cation exchange


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Related to cation exchange: Cation exchange resin, Cation exchange membrane

cat·i·on ex·change

(kat'ī-on eks-chānj'),
The process by which a cation in a liquid phase exchanges with another cation present as the counter ion of a negatively charged solid polymer (cation exchanger). A cation-exchange reaction in removal of the Na+ of a sodium chloride solution is RSO3-H+ + Na+ → RSO3-Na+ + H+ (R is the polymer, RSO3- is the cation exchanger); if this is combined with the anion-exchange reaction, NaCl is removed from the solution (desalting). Cation exchange may also be used chromatographically, to separate cations, and medicinally, to remove a cation, for example, H+, from gastric contents, or Na+ and K+ in the intestine. See: anion exchange.

cat·i·on ex·change

(kat'ī-on eks-chānj')
The process by which a cation in a liquid phase exchanges with another cation present as the counter-ion of a negatively charged solid polymer (cation exchanger). Cation exchange may be used chromatographically, to separate cations, and medicinally, to remove a cation.
See also: anion exchange

cation exchange

The transfer of cations between those in a liquid medium and those in a solid polymer. The polymer is termed the cation exchanger. Cation exchange is used in ion-exchange chromatography and in certain water purifiers.
See also: exchange
References in periodicals archive ?
Ludwig B, Kolbl A (2002) Modelling cation exchange in columns of disturbed and un-disturbed subsoil.
Figure 10-14 lists cation exchange capacity values for several clays, humus, and soil textures.
The use of cation exchange to achieve a reduction in ammonium ion was intended to make it possible to determine whether there was a relationship between the rate of copper corrosion and the activity of nitrifying organisms in the copper pipe test loop.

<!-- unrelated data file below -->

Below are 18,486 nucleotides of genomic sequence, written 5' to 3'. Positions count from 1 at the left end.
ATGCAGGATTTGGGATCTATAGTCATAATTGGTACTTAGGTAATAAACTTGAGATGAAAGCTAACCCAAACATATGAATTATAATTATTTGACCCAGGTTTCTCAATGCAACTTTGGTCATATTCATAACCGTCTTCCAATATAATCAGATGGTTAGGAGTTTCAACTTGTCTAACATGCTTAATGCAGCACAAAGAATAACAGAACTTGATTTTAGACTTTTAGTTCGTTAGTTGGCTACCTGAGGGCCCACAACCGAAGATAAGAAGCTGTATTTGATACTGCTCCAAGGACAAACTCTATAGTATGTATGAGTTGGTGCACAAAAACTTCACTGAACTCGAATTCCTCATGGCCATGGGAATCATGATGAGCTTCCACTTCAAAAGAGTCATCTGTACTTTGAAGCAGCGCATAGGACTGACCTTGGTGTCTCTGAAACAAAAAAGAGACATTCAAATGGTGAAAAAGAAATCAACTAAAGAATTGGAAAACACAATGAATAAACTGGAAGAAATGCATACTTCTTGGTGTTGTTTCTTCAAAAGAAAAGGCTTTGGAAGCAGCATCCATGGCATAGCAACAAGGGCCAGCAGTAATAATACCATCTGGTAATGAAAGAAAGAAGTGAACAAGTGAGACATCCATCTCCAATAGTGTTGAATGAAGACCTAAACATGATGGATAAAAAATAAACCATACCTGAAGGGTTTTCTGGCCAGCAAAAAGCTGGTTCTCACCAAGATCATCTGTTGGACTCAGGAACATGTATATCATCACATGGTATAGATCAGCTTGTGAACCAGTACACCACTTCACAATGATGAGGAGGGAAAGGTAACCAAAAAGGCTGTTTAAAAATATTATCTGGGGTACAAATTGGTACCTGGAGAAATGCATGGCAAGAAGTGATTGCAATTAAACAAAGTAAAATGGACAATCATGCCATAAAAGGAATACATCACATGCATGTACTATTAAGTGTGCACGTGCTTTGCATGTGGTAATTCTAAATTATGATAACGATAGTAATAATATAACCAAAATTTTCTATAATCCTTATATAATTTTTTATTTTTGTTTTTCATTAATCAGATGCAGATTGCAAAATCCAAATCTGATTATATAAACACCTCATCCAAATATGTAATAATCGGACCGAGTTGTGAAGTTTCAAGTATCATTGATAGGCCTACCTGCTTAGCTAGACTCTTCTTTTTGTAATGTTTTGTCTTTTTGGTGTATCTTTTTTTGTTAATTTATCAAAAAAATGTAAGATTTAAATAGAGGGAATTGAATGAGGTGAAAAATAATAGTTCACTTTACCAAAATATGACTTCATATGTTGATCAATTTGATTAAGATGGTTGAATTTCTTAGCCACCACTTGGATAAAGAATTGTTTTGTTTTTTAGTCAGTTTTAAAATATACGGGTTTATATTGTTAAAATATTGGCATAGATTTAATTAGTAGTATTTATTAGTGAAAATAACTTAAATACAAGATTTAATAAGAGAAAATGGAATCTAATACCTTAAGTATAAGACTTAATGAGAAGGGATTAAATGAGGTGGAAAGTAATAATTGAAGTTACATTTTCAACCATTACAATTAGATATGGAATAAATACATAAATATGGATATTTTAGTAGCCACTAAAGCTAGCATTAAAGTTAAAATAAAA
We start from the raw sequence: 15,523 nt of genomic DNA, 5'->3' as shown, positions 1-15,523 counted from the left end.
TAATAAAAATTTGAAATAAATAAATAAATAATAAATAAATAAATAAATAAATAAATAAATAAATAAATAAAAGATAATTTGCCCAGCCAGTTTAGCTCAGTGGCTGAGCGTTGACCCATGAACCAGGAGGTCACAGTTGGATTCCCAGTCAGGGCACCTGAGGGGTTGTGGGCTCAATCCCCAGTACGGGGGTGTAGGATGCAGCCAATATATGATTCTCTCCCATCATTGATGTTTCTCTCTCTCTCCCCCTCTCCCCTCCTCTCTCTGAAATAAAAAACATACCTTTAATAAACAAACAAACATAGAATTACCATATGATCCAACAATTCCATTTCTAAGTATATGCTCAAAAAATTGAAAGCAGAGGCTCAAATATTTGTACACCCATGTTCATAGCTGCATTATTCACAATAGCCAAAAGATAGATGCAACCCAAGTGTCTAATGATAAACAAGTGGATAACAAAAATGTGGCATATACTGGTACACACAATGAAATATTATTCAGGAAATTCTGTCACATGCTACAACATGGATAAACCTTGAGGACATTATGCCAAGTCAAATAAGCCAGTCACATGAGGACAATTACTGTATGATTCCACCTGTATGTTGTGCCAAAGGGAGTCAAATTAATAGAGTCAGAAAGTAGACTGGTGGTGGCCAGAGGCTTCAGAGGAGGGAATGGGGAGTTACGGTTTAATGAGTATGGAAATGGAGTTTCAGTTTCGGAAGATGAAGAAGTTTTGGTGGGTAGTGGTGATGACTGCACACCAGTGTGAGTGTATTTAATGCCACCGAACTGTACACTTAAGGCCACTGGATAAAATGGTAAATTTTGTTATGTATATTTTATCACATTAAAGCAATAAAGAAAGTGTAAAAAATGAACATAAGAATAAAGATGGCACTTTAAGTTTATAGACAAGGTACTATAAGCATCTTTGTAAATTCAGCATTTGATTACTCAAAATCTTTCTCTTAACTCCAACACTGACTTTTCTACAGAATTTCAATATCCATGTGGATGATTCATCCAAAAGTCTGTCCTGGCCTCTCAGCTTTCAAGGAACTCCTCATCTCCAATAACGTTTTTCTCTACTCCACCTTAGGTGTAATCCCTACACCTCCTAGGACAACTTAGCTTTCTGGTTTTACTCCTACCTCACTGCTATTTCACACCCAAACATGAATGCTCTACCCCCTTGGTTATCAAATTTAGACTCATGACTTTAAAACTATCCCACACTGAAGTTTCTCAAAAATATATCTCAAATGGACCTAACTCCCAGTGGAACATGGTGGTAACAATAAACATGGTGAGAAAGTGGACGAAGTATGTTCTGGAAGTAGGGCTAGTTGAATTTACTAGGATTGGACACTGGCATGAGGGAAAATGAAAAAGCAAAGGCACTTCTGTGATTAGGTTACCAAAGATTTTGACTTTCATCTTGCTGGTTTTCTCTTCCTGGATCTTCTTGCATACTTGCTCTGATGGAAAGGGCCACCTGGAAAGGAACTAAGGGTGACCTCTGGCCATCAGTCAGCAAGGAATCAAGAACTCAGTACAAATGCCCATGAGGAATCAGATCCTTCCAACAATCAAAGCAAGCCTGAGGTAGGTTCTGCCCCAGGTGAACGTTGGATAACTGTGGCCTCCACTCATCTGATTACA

Okagbue [29] showed the similar results and explained that these beneficial changes in engineering properties are mainly attributed to cation exchange, flocculation of the clay, agglomeration, and pozzolanic reactions.
However, because the cation exchange characteristics of these SOM fractions have not been determined, it is difficult to predict how their depletion would affect soil CEC.
In order to investigate the effect of cation exchange on the hydrogen adsorption, the curves of the number of hydrogen molecules per cation charge versus pressure at 100 K for [Li.sup.+], [K.sup.+] and [Ca.sup.2+] exchanged X zeolites were simulated as shown in Figure 2.
It has been found that the structure and chemical characteristics of the clay mineral have a strong effect on the cation exchange that is involved in the syntheses of organoclays [7].
RHEO-CLAY: provides a high-inverted yield point (YP)--plastic viscosity (PV) ratio for improved rate of penetration, optimum hole cleaning, and greater liquid/solids separation efficiency from hydrocyclones--differs from sodium bentonite (montmorillonilc) by having lower cation exchange capacity and greater yield in the presence of high hardness (Ca++ / Mg++) and sodium (Na+) values.
Among the factors contributing to different cation exchange capacity (CEC) values by various methods are:
In these soils, the base cation exchange pool is largely dependent on the biomass-soil organic matter system maintaining base cation levels through cycling and capture of cations and nutrients from wetfall and dryfall (Stark and Jordan 1978; Jordan 1982; Lesack and Melack 1996; Poszwa et al.